Quitting Time

On the clock

Every workday, I wake up and make my stupid drink. I grab this giant tumbler and add two scoops of collagen powder. Then I shake a little Crystal Light in there, because it tastes like my suburban childhood and I deserve to self-soothe via sucralose. I fill the rest with water. Welcome to my food blog.

Then, while I open up my email, I eat all my vitamins—ashwagandha capsules and blobby calcium chews, a disc of D3 that does a credible impression of an aspirin, a magnesium capsule, various other forms of nonsense. If I don’t get my shit together to do the whole routine before work officially starts, I end up muting myself during a Zoom and trying to covertly swallow as someone discusses “KPIs.”


I used to produce so much writing—a constant stream of content pouring straight from my brain and into my fingers. Feature stories and quirky profiles, tag lines to rope in new subscribers, Q&As with buzzy musicians (can anybody tell me what became of Lady Sovereign), first-person think-pieces on cast-iron pans or reproductive rights, copy for a sweepstakes, punny subheds in which I was always trying to be more clever about how I described eyeliner. But somehow, the better you get at making eyeliner puns, the less you end up making them yourself. Now I manage the people who make the puns, and that’s the circle of life. [Cut to a shot of someone holding up the baby lion over a cliff.] 

What is writing to me now? Is it a performance I do for you, or a way to satisfy something within? I’ve been writing for money for so much of my adulthood that I usually dread spending my off-hours on the computer, giving away all that milk for free. The concept of writing and “work” are all tangled up with each other in my mind—two vines that’ve grown together so closely, they feel like they’re spliced.  

So I “treat” myself to 40 minutes of scrolling TikTok instead of generating my own writing, eyeliner-related or not. But when I take time for myself to NOT write, is it a reward or a punishment? Am I practicing the sensuous art of doing nothing, or making nothing of myself? And is my concern about all of this not philosophical, but actually lazy navel-gazing—trying to mold my sloth into a viewpoint about what output we owe to the world?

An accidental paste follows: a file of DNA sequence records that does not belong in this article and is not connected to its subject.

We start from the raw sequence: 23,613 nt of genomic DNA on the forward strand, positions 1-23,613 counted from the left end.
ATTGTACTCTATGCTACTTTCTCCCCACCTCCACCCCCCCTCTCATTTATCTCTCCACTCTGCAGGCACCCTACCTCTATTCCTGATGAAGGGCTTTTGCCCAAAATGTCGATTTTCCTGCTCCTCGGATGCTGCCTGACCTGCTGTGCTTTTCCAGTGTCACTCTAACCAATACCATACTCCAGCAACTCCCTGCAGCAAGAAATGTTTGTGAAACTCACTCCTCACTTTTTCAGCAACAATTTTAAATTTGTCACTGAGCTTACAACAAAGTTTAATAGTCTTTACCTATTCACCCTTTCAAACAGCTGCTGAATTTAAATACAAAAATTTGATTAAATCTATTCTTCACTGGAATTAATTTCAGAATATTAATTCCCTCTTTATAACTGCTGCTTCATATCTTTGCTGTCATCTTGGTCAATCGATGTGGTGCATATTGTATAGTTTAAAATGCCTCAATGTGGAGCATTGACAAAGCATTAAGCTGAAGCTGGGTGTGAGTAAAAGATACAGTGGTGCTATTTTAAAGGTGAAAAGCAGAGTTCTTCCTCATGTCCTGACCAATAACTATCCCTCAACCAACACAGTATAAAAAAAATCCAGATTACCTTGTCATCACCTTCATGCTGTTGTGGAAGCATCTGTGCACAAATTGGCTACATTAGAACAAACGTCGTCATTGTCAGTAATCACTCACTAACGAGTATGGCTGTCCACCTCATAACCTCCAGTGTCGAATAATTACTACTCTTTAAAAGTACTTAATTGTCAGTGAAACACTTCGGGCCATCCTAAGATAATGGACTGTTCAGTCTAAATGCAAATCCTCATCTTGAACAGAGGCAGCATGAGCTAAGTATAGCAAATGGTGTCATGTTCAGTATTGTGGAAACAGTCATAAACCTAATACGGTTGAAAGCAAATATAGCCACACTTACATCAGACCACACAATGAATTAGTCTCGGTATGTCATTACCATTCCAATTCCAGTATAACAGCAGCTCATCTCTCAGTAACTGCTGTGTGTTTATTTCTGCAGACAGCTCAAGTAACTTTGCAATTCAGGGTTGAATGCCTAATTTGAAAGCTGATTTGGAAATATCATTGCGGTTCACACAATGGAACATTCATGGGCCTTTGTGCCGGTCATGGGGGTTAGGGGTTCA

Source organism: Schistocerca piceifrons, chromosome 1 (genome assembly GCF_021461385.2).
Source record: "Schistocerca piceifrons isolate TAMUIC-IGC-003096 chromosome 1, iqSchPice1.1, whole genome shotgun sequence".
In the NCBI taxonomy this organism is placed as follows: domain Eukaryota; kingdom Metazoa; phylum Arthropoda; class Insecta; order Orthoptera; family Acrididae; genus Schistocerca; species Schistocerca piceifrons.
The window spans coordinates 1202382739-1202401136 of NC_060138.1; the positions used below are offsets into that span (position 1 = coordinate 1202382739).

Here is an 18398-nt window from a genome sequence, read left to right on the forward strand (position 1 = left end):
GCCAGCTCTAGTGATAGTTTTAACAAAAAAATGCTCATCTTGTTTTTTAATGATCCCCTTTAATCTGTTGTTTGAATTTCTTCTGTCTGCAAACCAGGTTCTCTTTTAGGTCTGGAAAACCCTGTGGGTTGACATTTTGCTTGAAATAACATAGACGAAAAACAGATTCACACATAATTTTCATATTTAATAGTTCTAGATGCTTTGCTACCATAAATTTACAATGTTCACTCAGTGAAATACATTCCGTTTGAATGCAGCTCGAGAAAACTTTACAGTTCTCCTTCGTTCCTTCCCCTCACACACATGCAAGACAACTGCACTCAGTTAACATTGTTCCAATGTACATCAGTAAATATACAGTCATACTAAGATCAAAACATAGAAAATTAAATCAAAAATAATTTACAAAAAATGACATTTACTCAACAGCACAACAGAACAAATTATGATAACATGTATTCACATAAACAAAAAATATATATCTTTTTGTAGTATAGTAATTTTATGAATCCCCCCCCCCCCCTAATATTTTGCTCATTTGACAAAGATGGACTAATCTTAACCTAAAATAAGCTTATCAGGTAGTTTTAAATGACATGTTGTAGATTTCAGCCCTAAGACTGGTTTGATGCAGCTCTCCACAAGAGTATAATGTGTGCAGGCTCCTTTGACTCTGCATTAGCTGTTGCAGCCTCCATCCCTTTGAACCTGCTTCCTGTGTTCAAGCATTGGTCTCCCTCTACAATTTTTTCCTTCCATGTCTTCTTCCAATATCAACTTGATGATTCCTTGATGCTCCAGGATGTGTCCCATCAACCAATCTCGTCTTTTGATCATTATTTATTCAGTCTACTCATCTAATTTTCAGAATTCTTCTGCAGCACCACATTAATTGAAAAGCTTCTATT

I’ve skipped so many weeks of this newsletter, and felt the ebb and flow of guilt about it throughout. I’m notorious for stopping books halfway through, so none of this should have surprised me. When I was a kid, I played the trumpet with gusto, and well—I was first chair in our kid orchestra and jazz band. My teacher told me if I kept going, I could probably get a college scholarship. But I got so sick of practicing, so sick of the repeated scales, the incremental progress.

One afternoon, I was sitting in my room, smelling the metallic oiliness of my instrument and glaring at the sheet music. A tiny whirlwind of rage started swirling in my chest. And without thinking, I lifted up the trumpet and smashed it right onto the hardwood floor. It crumpled easier than you’d think. I examined it in awe and horror, the bends in the brass bell like folds of fabric. Soon I quit playing entirely.

But I’m not ready to quit you yet, not ready to quit whatever this is. I may have been mentally kneecapped by the last few months of new-job frenzy, but I can hear a small, somewhat-dormant impulse knocking inside my head. It wants to say hello.

In the meantime, the tumbler for my big, stupid morning drink holds 40 ounces, enough to last you through most of the day if you’re slow with liquids like me. It feels good in your hands, substantial but not like you’re doing resistance training. It’ll hold up through group meetings and “touchbases,” through six daily “just following up” emails, and into the last Slacks of the day. You may get to your last sips just as you slide down the proverbial dinosaur tail into your off-time, whatever that means for you. And if you’re lucky, you’ll have a little something left.